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The use of drug detection dogs in Sydney, Australia

Dunn, Matthew and Degenhardt, Louisa 2009, The use of drug detection dogs in Sydney, Australia, Drug and alcohol review, vol. 28, no. 6, pp. 658-662, doi: 10.1111/j.1465-3362.2009.00065.x.

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Title The use of drug detection dogs in Sydney, Australia
Author(s) Dunn, MatthewORCID iD for Dunn, Matthew orcid.org/0000-0003-4615-5078
Degenhardt, Louisa
Journal name Drug and alcohol review
Volume number 28
Issue number 6
Start page 658
End page 662
Total pages 5
Publisher Wiley-Blackwell
Place of publication Oxford, England
Publication date 2009-11
ISSN 0959-5236
1465-3362
Summary Introduction and Aims. At present there is little research into the use of drug detection dogs. The present study sought to explore the use of detection dogs in Sydney, Australia, utilising multiple data sources.

Design and Methods. Data were taken from interviews with 100 regular ecstasy users and 20 key experts as part of the 2006 New South Wales arm of the Ecstasy and Related Drugs Reporting System, and secondary data sources.

Results.
The majority of regular ecstasy users reported taking some form of precaution if made aware that dogs would be at an event they were attending. A small proportion of the sample reported consuming their drugs when coming into contact with detection dogs. One group of key experts viewed the use of detection dogs as useful; one group disliked the use of detection dogs though cooperated with law enforcement when dogs were used; and one group considered that detection dogs contribute to greater harm. Secondary data sources further suggested that the use of detection dogs do not significantly assist police in identifying and apprehending drug suppliers.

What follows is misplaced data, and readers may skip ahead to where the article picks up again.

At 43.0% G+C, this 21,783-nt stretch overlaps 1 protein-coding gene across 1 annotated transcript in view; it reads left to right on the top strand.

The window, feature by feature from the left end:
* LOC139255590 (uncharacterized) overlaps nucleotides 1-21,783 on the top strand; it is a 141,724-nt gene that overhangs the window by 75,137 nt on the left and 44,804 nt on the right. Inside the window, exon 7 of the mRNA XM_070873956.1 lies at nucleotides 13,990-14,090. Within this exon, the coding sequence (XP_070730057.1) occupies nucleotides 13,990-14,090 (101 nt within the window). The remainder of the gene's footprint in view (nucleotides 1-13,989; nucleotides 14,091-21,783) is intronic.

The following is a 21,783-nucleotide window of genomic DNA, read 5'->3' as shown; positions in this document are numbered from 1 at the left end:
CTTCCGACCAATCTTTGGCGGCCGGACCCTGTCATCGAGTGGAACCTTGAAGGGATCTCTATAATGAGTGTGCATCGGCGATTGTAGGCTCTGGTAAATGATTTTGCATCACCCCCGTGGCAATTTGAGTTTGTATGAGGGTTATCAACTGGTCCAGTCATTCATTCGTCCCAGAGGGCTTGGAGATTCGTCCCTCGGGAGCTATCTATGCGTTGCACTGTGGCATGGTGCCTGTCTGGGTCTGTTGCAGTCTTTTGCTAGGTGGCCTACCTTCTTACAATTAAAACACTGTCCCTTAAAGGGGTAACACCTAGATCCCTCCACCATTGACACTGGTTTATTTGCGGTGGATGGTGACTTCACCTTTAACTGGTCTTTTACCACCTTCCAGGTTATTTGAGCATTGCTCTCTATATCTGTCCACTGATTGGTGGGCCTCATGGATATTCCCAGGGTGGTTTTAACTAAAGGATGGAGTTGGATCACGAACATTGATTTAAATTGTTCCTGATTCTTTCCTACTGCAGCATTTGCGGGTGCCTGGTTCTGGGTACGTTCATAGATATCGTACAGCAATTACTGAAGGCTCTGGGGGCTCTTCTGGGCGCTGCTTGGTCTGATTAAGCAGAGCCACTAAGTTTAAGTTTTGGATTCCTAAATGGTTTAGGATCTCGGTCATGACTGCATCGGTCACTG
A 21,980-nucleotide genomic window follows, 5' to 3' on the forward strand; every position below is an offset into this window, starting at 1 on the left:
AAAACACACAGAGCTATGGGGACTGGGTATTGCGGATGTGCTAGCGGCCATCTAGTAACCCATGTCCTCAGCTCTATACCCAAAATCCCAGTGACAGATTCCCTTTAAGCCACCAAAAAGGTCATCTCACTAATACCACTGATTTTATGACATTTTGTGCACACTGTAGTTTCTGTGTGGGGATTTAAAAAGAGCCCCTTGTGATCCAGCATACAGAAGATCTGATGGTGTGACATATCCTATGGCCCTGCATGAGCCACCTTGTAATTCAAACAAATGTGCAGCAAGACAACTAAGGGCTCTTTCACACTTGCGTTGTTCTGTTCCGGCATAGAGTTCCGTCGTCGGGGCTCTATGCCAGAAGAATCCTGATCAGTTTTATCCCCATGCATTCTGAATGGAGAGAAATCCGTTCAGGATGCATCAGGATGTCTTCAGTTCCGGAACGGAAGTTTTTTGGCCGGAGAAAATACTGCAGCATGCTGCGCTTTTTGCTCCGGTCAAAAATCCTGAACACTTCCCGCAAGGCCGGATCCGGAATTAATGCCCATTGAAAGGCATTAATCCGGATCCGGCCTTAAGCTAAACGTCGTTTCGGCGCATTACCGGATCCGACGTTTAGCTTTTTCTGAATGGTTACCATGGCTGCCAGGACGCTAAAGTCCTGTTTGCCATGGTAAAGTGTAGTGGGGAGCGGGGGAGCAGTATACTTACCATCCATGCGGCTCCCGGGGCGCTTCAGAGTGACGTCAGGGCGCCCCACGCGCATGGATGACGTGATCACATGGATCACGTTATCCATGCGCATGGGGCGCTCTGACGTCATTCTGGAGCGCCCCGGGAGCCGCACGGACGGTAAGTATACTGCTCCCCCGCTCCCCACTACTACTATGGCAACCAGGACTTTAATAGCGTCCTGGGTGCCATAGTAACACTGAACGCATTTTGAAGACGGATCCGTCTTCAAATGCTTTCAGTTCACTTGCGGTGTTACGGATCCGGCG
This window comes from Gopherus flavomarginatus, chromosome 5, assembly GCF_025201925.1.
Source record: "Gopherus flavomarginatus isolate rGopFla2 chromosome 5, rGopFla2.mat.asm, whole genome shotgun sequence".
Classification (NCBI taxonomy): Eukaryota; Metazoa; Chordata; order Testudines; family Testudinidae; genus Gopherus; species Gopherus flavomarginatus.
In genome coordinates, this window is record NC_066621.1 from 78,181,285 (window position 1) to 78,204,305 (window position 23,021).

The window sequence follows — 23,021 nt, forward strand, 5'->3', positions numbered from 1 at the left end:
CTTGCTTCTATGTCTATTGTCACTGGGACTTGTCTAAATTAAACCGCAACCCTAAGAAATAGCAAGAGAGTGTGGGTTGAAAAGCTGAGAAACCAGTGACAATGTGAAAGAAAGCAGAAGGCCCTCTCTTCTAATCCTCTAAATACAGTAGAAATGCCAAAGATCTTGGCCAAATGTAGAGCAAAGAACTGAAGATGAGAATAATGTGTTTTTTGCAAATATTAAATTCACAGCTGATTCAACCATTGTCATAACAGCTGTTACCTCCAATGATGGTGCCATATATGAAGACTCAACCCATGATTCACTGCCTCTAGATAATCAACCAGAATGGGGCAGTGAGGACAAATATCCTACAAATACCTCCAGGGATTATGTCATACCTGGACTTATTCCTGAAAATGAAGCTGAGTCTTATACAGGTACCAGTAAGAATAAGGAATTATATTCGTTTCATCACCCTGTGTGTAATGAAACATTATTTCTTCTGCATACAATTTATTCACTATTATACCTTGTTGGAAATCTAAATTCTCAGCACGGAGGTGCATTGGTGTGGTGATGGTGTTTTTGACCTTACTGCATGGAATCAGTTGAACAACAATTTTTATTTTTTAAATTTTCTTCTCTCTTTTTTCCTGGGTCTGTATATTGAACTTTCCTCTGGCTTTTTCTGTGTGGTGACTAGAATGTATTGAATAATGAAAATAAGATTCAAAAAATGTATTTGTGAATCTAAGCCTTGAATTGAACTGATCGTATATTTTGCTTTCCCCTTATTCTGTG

Discussion and Conclusions.
The present study suggests that regular ecstasy users do not see detection dogs as an obstacle to their drug use. Future research is necessary to explore in greater depth the experiences that drug users have with detection dogs; the effect detection dogs may have on deterring drug consumption; whether encounters with detection dogs contribute to drug-related harm; and the cost–benefit analysis of this law enforcement exercise.
Language eng
DOI 10.1111/j.1465-3362.2009.00065.x
Field of Research 119999 Medical and Health Sciences not elsewhere classified
Socio Economic Objective 970111 Expanding Knowledge in the Medical and Health Sciences
HERDC Research category C1.1 Refereed article in a scholarly journal
Copyright notice ©2009, Australasian Professional Society on Alcohol and other Drugs
Persistent URL http://hdl.handle.net/10536/DRO/DU:30040079

Document type: Journal Article
Collection: School of Health and Social Development
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Created: Wed, 09 Nov 2011, 11:18:26 EST

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